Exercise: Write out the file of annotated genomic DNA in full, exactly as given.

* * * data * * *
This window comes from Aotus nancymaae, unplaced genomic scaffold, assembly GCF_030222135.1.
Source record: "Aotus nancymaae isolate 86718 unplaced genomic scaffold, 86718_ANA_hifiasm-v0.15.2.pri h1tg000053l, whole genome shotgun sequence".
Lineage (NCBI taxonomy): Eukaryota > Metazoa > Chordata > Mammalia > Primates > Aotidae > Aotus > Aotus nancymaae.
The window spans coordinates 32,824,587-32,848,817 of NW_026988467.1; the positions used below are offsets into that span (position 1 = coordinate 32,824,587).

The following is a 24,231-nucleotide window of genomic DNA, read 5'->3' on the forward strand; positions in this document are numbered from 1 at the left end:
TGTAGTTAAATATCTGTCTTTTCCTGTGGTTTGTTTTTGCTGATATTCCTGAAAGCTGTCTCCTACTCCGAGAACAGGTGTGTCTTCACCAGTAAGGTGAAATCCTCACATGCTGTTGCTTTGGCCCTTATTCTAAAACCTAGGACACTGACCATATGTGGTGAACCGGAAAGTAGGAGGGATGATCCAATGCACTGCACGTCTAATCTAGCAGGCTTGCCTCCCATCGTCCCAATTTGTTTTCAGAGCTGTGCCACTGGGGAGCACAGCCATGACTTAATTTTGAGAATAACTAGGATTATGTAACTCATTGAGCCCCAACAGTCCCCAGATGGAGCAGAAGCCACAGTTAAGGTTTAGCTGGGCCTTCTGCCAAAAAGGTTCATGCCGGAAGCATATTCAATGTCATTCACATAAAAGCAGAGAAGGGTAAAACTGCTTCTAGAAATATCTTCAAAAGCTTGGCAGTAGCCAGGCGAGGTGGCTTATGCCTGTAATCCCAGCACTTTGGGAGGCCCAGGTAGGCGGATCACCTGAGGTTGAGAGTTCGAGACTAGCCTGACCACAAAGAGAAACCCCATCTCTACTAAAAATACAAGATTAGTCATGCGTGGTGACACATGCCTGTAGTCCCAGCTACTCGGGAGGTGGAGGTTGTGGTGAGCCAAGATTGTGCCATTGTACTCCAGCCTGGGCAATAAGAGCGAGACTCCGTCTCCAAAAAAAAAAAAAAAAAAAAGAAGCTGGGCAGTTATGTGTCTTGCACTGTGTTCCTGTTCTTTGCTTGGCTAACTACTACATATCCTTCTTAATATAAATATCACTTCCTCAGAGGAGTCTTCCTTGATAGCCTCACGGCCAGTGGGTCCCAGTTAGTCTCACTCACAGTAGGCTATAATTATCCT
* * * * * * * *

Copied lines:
This window comes from Aotus nancymaae, unplaced genomic scaffold, assembly GCF_030222135.1.
Source record: "Aotus nancymaae isolate 86718 unplaced genomic scaffold, 86718_ANA_hifiasm-v0.15.2.pri h1tg000053l, whole genome shotgun sequence".
Lineage (NCBI taxonomy): Eukaryota > Metazoa > Chordata > Mammalia > Primates > Aotidae > Aotus > Aotus nancymaae.
The window spans coordinates 32,824,587-32,848,817 of NW_026988467.1; the positions used below are offsets into that span (position 1 = coordinate 32,824,587).

The following is a 24,231-nucleotide window of genomic DNA, read 5'->3' on the forward strand; positions in this document are numbered from 1 at the left end:
TGTAGTTAAATATCTGTCTTTTCCTGTGGTTTGTTTTTGCTGATATTCCTGAAAGCTGTCTCCTACTCCGAGAACAGGTGTGTCTTCACCAGTAAGGTGAAATCCTCACATGCTGTTGCTTTGGCCCTTATTCTAAAACCTAGGACACTGACCATATGTGGTGAACCGGAAAGTAGGAGGGATGATCCAATGCACTGCACGTCTAATCTAGCAGGCTTGCCTCCCATCGTCCCAATTTGTTTTCAGAGCTGTGCCACTGGGGAGCACAGCCATGACTTAATTTTGAGAATAACTAGGATTATGTAACTCATTGAGCCCCAACAGTCCCCAGATGGAGCAGAAGCCACAGTTAAGGTTTAGCTGGGCCTTCTGCCAAAAAGGTTCATGCCGGAAGCATATTCAATGTCATTCACATAAAAGCAGAGAAGGGTAAAACTGCTTCTAGAAATATCTTCAAAAGCTTGGCAGTAGCCAGGCGAGGTGGCTTATGCCTGTAATCCCAGCACTTTGGGAGGCCCAGGTAGGCGGATCACCTGAGGTTGAGAGTTCGAGACTAGCCTGACCACAAAGAGAAACCCCATCTCTACTAAAAATACAAGATTAGTCATGCGTGGTGACACATGCCTGTAGTCCCAGCTACTCGGGAGGTGGAGGTTGTGGTGAGCCAAGATTGTGCCATTGTACTCCAGCCTGGGCAATAAGAGCGAGACTCCGTCTCCAAAAAAAAAAAAAAAAAAAAGAAGCTGGGCAGTTATGTGTCTTGCACTGTGTTCCTGTTCTTTGCTTGGCTAACTACTACATATCCTTCTTAATATAAATATCACTTCCTCAGAGGAGTCTTCCTTGATAGCCTCACGGCCAGTGGGTCCCAGTTAGTCTCACTCACAGTAGGCTATAATTATCCT